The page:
PLAYING YACHT-SEE;AMERICA'S CUP WEATHERS '95 WITH SPONSORS FIRMLY ON DECK

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What do you get when you mix a larger-than-life leading man, a strong cast of female performers and a boat that sinks in front of a national TV audience?

If you answered "Gilligan's Island," well, that's true, but you could also be referring to the past four months of America's Cup '95.

While the 1960s TV show had the Skipper, Ginger and the Minnow, this year's yachting competition has Dennis Conner and the all-female crew of America3, and it used to have the boat named One Australia, which literally sank to new depths in an effort to sail faster.

And like the highly rated "Gilligan's Island" during its time, AC '95 boasts a fleet of satisfied sponsors.

Final leg under way

It's a competition that would be worthy of Thurston Howell III. An America's Cup yacht can cost as much as $100 million, and sponsorships typically bring in only $10 million. The final leg began May 6, with Cup defender Mr. Conner taking on New Zealand's Black Magic I.

AC '95 began in January in San Diego, which has hosted the past three Cups, ever since Mr. Conner (representing the San Diego Yacht Club) successfully rebuffed an Australian challenge in '88, after he won back the Cup a year earlier. The economic impact on the city totals $300 million. The '95 event budget, culled mostly from sponsors, was $10 million, down from $20 million in '92.

"Since we draw sponsorship money from the same pool that teams do, we decided to seek sponsorship dollars for only certain purposes to save more money for the teams," said Charles Nichols, AC '95 president.

Sponsorship is a recent phenomenon in the Cup's 144-year history. In fact in '92, the relatively new practice of putting sponsor logos on sails sparked outrage. Mr. Nichols said the art of America's Cup sponsorship is still evolving. Hopes for extensive cross-promotion among sponsors were dashed when a sponsorship summit was held too late last year for sponsors to amend their plans.

For AC '95, $1 million-plus gold level sponsors are the Port of San Diego, Bayliner, Citizen Watch Co. and TV rights holder ESPN. Nine other marketers purchased official supplier designations. These marketers get signage, plugs on AC's Internet site and space at the America's Cup Pavilion, a veritable mall that opened April 9 and has so far seen 40,000 visitors spend more than $300,000 on sponsors' merchandise.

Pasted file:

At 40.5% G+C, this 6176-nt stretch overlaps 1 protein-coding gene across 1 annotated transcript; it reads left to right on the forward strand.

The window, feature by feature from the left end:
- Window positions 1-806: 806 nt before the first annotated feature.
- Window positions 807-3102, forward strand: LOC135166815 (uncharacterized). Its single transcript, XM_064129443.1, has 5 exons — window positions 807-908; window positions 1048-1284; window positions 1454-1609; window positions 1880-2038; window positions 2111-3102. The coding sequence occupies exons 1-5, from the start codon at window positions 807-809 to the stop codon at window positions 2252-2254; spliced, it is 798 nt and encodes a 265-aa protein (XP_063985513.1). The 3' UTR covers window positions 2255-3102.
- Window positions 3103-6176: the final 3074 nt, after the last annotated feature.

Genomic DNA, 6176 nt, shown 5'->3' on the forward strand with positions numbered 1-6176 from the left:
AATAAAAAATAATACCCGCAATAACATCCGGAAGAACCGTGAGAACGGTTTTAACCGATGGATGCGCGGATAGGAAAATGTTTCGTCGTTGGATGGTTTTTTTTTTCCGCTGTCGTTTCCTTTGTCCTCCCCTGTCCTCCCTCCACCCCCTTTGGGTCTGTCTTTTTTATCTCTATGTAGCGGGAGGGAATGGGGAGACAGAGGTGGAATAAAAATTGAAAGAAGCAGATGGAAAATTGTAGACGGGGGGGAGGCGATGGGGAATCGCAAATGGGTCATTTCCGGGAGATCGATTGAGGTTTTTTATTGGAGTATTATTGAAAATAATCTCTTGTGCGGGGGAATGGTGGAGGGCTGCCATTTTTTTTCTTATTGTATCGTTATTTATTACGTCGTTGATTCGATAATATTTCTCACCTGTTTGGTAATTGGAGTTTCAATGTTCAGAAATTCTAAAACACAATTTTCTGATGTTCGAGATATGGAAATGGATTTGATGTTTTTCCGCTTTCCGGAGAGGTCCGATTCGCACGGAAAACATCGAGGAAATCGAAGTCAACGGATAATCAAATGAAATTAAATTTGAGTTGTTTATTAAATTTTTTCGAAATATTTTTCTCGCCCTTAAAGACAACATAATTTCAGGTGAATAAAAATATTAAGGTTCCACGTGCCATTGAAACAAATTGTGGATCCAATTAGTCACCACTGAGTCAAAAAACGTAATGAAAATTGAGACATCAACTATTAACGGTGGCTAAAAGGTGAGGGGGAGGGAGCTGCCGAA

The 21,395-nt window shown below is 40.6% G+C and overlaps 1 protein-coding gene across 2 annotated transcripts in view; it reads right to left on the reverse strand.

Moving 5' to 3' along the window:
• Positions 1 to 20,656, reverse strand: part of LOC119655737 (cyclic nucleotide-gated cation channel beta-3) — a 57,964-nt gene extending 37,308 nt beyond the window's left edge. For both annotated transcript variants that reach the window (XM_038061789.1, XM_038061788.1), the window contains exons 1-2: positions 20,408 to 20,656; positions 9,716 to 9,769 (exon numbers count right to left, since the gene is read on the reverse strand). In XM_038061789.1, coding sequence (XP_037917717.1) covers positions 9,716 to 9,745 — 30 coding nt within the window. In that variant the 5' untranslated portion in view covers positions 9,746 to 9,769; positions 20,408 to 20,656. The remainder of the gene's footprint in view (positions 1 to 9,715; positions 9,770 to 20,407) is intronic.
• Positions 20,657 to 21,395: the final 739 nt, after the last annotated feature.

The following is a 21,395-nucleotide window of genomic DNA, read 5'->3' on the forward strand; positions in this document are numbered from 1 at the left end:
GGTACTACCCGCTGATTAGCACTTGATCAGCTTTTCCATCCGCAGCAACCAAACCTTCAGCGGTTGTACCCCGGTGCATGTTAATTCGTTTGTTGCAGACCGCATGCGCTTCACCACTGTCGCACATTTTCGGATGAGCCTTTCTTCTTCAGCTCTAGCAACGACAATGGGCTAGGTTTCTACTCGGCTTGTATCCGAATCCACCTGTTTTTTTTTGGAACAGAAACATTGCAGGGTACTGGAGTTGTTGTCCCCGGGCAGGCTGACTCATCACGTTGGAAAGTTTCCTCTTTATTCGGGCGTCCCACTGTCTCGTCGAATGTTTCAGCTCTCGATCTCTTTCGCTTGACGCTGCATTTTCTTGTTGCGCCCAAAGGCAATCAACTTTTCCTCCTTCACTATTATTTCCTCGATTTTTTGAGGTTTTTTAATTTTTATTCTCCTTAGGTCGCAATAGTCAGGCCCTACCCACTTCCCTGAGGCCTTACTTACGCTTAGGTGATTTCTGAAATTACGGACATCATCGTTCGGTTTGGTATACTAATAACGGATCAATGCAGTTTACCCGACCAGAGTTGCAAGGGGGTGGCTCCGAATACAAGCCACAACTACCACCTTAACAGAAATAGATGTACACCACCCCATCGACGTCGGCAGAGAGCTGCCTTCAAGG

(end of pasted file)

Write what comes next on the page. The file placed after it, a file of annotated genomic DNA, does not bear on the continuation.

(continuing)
Many more marketers tie in by sponsoring a particular team.

Risks and rewards

Here there are greater risks. When One Australia sank, the image of the boat's sail, bearing the Foster's and Kraft logos, disappearing under the waves was splashed across the media around the world.

But the rewards are also greater, especially if you go with a proven winner like Mr. Conner.

"Dennis Conner is the most identifiable figure in the America's Cup; he's a committed sportsman and has an established track record," said Peter Levin, Cadillac's director of advertising. "That's an image we want to be associated with as we use the event to market to young, affluent customers."

The biggest reasons to get on board with the Cup are:

Exposure-logos usually cover a boat's sail, hull or keel. Most sponsors support their activities with a media buy on ESPN. Conner team sponsors Citizen, Cadillac, Ocean Spray Cranberries and Sears, Roebuck & Co. have all featured the yachtsman in ads.

Incentives and schmooze-ability-Citizen conducted a fourth quarter '94 incentive promotion that offered Cup travel packages to sales people. On-site facilities allow for sponsors to throw country club-like parties for retailers and others.

Licensed products-Citizen created separate timepiece lines tied to the Citizen Cup, the races that determined the U.S. defender, and the Louis Vuitton Cup, for the races determining the foreign challenger. Sears sold an upscale line of Stars & Stripes casual sportswear, inspired by the name of Mr. Conner's boat, in its America's Cup boutiques; Sperry Top-Sider marketed a line of footwear also sold at Sears.

Mr. Conner almost threw his sponsors a curve this year in opting to use a competing defender's boat, Young America, for the final leg instead of Stars & Stripes. But the move shouldn't hurt marketers of Stars & Stripes merchandise, since last week Mr. Conner changed the name of his team from Team Dennis Conner to Team Stars & Stripes.

Widening appeal

America's Cup had a reputation for being a little stuffy-auto racing on the water for rich white guys. But the story of AC '95 has been the widening of its appeal, thanks to the involvement of mainstream marketers like Sears and Ocean Spray, the female crew of America3 and the perceived everyman appeal of Mr. Conner.

"The America's Cup has transcended itself to become one of only a handful of events that all Americans can get behind. It's patriotic fervor," said John Costello, VP-marketing for Sears.

For that reason, sponsors say they plan to stick with the America's Cup even if New Zealand should win, and even after One Australia sank and even after it was revealed that America3 had added a male tactician.

"It's an intricate, intriguing sport," said Barbara Schwartz, director of communications and public relations for the Conner team, "and it's one of the reasons people keep coming back."

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